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[Interview] Gyeonggi Women’s Development Center Director Cho Jung-ah
“We want to help women realize their dreams”
Recognized for her achievement in developing Online Career Coaching Service,
Cho became the first Asian to receive the NCDA Award

▲    ©Lee Jeongsil Womennews photographer

“I am greatly honored and humbled to be receiving this award. I would like to offer my sincerest gratitude to my staff, public officials of the Gyeonggi Provincial Government, and former governors.”

The Gyeonggi Women’s Development Center Director Cho Jung-ah became the first Asian (excluding Asian-Americans) to receive an award from the National Career Development Association, the leader in developing standards for the career development profession. The 100-year old association recognized Cho’s endeavors and achievements in the field including the development of the Online Career Coaching Service. Too busy handling issues regarding the recent ferry disaster and providing the newly elected governor of Gyeonggi Province with a briefing about the center, she sent someone else to accept the award.

Cho paid tribute to her staff and public officials of the Gyeonggi Provincial Government. It sounded like a cliche until she explained how much her partners contributed to creating the Online Career Coaching Service which required a huge budget.

The center provides a whole new career coaching service by incorporating information technology, e-learning, and an index that indicates the possibility of employment into the system. Said to be the first of its kind in the world, the system got the United Nations Public Service Awards and the Learning Impact Awards, the global competition that acknowledges effective use of e-learning. The online career development center ‘Dream Wings’ which provides e-learning, online career coaching, and learning counseling has 460,000 members. Last year alone, the number of people who used the Dream Wings services amounted to 140,000.

Starting a project without a model to benchmark against nor eradicating deeply rooted gender stereotypes was an easy task.

“Since its inception in 1997, the center has faced much opposition. Parliamentary records suggest that some members of the National Assembly said ‘Why do we need to educate housewives?’ or ‘Career development education will only encourage more couples to get divorced!’ or ‘Just train women to become a good wife and wise mother.’ Moreover, back then, we were not familiar with the term career discontinuity. 

Since 2004, we have begun offering e-learning services. Though the number of people who use the service increased exponentially every year, we could not measure the outcome. Thus, it was criticized that the service may not have been cost-effective. That is when we started thinking about drawing a connection between the measurement of education achievements and employment.“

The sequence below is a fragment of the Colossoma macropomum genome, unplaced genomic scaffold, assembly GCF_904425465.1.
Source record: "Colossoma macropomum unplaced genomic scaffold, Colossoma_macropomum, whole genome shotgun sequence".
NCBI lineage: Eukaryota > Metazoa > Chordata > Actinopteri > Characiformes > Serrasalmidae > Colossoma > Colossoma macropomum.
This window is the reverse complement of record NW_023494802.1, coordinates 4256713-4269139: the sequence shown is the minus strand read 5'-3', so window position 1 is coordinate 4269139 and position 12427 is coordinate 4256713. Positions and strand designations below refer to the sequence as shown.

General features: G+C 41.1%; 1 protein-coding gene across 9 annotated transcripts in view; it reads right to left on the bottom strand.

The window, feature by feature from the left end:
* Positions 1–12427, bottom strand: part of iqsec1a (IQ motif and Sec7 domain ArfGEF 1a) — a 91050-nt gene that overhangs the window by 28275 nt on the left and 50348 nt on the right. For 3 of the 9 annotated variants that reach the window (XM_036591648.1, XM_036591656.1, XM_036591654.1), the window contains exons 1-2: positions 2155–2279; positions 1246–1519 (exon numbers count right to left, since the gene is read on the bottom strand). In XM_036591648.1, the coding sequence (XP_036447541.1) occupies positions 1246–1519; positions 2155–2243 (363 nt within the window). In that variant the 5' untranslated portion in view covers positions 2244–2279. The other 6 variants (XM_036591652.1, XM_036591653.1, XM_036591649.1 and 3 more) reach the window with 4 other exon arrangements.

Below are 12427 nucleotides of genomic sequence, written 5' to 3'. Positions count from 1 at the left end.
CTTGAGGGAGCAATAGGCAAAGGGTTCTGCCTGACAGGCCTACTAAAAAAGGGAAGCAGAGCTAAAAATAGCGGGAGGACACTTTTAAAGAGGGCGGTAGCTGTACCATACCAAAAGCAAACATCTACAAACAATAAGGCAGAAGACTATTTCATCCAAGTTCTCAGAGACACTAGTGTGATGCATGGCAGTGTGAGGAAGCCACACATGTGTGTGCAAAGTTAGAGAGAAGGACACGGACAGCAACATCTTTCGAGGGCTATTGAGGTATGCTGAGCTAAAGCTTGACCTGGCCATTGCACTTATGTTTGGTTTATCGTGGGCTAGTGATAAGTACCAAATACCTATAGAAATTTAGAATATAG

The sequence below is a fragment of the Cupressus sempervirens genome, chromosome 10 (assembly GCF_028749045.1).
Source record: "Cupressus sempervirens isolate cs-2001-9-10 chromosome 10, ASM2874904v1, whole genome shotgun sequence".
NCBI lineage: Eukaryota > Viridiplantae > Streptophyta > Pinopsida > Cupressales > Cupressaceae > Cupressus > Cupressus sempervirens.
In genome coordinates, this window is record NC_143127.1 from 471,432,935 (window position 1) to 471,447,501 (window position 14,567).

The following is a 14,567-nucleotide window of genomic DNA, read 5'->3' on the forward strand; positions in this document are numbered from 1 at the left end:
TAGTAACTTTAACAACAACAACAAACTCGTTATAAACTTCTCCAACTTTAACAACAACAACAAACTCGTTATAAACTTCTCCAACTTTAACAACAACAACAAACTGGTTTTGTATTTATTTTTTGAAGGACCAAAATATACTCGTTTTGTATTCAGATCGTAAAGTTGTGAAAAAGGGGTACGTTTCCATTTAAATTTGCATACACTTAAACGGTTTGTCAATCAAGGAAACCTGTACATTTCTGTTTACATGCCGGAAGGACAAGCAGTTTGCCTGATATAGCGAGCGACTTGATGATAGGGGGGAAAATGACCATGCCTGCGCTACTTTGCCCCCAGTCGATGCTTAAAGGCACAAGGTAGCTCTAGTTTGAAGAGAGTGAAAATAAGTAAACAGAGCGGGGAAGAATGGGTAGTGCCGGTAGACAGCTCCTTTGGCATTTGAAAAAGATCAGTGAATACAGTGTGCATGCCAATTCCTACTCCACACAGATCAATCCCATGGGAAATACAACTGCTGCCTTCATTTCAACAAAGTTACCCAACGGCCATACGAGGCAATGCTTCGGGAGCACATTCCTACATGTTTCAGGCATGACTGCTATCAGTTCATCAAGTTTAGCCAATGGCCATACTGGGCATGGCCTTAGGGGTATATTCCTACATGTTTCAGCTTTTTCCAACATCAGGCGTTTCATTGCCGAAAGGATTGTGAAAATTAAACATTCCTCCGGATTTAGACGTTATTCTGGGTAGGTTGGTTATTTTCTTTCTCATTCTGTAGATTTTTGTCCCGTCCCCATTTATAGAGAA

After working day and night, Cho and her staff came up with the Online Career Coaching Service, incorporating gender equality into professional development content. Cho was involved at every stage of the process including the development of system, web content, curriculum, and illustration.

“The content depicting women as only junior staff or emphasizing women’s body features has been modified. Instead, we customized services to address the needs of women, offering curriculum based on their interest and preference.”

▲    ©Lee Jeongsil Womennews photographer

It is no coincidence that Cho took the lead in introducing gender-neutral e-learning content. Having acquired Master’s and Doctor’s degrees in Women’s Studies at Ewha Womans University, she worked at the Korean Women’s Institute for five years. Also, she participated in a movement to raise public awareness of the issue of comfort women. It was in 1997 when she first started working with the center.

“Many of my friends who found it so hard to get a job stopped working, one by one, because of sexual harassment, gender discrimination, and issues related to career discontinuity. Based on this, I developed my thesis and gave it a title ‘University-educated female clerical workers and the challenges they face.’ Although some people dissuaded me from working as a public official in career service, I moved on because field experience is essential in Women’s Studies.”

Despite her original plan to take the doctoral course after serving as a public official for three years, she has been working in the field for 17 years during which she has transformed the center into a women’s career development center, a coworking space specialized in supporting female entrepreneurs, and a rehab center for internet and smartphone addiction.

“We want to promote our brands like Dream Wings and help women realize their dreams. Just as stated in our vision, we hope that women would embrace the underprivileged across the world, going well beyond pursuing their personal or family goals.

Lee Hana Women’s news reporter / Trans by Lee Kyoungae
1295호 [People] (2014-06-25)
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